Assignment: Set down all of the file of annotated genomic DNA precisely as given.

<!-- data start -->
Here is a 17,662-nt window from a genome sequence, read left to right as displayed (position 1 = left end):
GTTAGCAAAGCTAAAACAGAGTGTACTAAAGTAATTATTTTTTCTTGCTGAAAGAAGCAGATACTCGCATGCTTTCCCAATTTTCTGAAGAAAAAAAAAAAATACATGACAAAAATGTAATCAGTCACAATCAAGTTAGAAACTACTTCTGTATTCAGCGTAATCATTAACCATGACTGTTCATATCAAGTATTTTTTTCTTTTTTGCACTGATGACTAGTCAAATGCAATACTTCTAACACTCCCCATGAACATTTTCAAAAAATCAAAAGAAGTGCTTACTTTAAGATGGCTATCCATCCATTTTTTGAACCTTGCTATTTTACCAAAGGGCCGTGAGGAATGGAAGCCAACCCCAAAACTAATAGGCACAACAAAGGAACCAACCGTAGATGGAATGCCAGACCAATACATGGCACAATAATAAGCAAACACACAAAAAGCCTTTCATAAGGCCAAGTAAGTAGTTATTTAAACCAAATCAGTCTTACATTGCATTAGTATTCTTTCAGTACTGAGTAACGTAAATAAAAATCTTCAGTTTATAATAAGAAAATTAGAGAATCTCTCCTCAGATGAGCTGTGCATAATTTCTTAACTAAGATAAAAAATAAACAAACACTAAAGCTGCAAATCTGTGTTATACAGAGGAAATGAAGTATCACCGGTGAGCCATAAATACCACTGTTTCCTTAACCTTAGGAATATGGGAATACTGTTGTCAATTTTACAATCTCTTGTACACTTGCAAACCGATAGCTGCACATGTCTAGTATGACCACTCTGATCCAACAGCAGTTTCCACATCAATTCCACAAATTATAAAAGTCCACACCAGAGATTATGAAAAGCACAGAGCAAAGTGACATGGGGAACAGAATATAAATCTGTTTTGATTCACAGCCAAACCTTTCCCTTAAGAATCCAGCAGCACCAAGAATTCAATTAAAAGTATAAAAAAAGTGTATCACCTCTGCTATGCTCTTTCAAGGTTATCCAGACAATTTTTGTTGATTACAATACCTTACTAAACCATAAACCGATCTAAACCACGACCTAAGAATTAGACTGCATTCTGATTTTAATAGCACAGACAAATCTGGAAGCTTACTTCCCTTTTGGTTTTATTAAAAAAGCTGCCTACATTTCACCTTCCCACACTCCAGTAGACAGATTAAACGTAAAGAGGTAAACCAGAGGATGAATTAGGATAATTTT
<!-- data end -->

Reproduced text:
Here is a 17,662-nt window from a genome sequence, read left to right as displayed (position 1 = left end):
GTTAGCAAAGCTAAAACAGAGTGTACTAAAGTAATTATTTTTTCTTGCTGAAAGAAGCAGATACTCGCATGCTTTCCCAATTTTCTGAAGAAAAAAAAAAAATACATGACAAAAATGTAATCAGTCACAATCAAGTTAGAAACTACTTCTGTATTCAGCGTAATCATTAACCATGACTGTTCATATCAAGTATTTTTTTCTTTTTTGCACTGATGACTAGTCAAATGCAATACTTCTAACACTCCCCATGAACATTTTCAAAAAATCAAAAGAAGTGCTTACTTTAAGATGGCTATCCATCCATTTTTTGAACCTTGCTATTTTACCAAAGGGCCGTGAGGAATGGAAGCCAACCCCAAAACTAATAGGCACAACAAAGGAACCAACCGTAGATGGAATGCCAGACCAATACATGGCACAATAATAAGCAAACACACAAAAAGCCTTTCATAAGGCCAAGTAAGTAGTTATTTAAACCAAATCAGTCTTACATTGCATTAGTATTCTTTCAGTACTGAGTAACGTAAATAAAAATCTTCAGTTTATAATAAGAAAATTAGAGAATCTCTCCTCAGATGAGCTGTGCATAATTTCTTAACTAAGATAAAAAATAAACAAACACTAAAGCTGCAAATCTGTGTTATACAGAGGAAATGAAGTATCACCGGTGAGCCATAAATACCACTGTTTCCTTAACCTTAGGAATATGGGAATACTGTTGTCAATTTTACAATCTCTTGTACACTTGCAAACCGATAGCTGCACATGTCTAGTATGACCACTCTGATCCAACAGCAGTTTCCACATCAATTCCACAAATTATAAAAGTCCACACCAGAGATTATGAAAAGCACAGAGCAAAGTGACATGGGGAACAGAATATAAATCTGTTTTGATTCACAGCCAAACCTTTCCCTTAAGAATCCAGCAGCACCAAGAATTCAATTAAAAGTATAAAAAAAGTGTATCACCTCTGCTATGCTCTTTCAAGGTTATCCAGACAATTTTTGTTGATTACAATACCTTACTAAACCATAAACCGATCTAAACCACGACCTAAGAATTAGACTGCATTCTGATTTTAATAGCACAGACAAATCTGGAAGCTTACTTCCCTTTTGGTTTTATTAAAAAAGCTGCCTACATTTCACCTTCCCACACTCCAGTAGACAGATTAAACGTAAAGAGGTAAACCAGAGGATGAATTAGGATAATTTT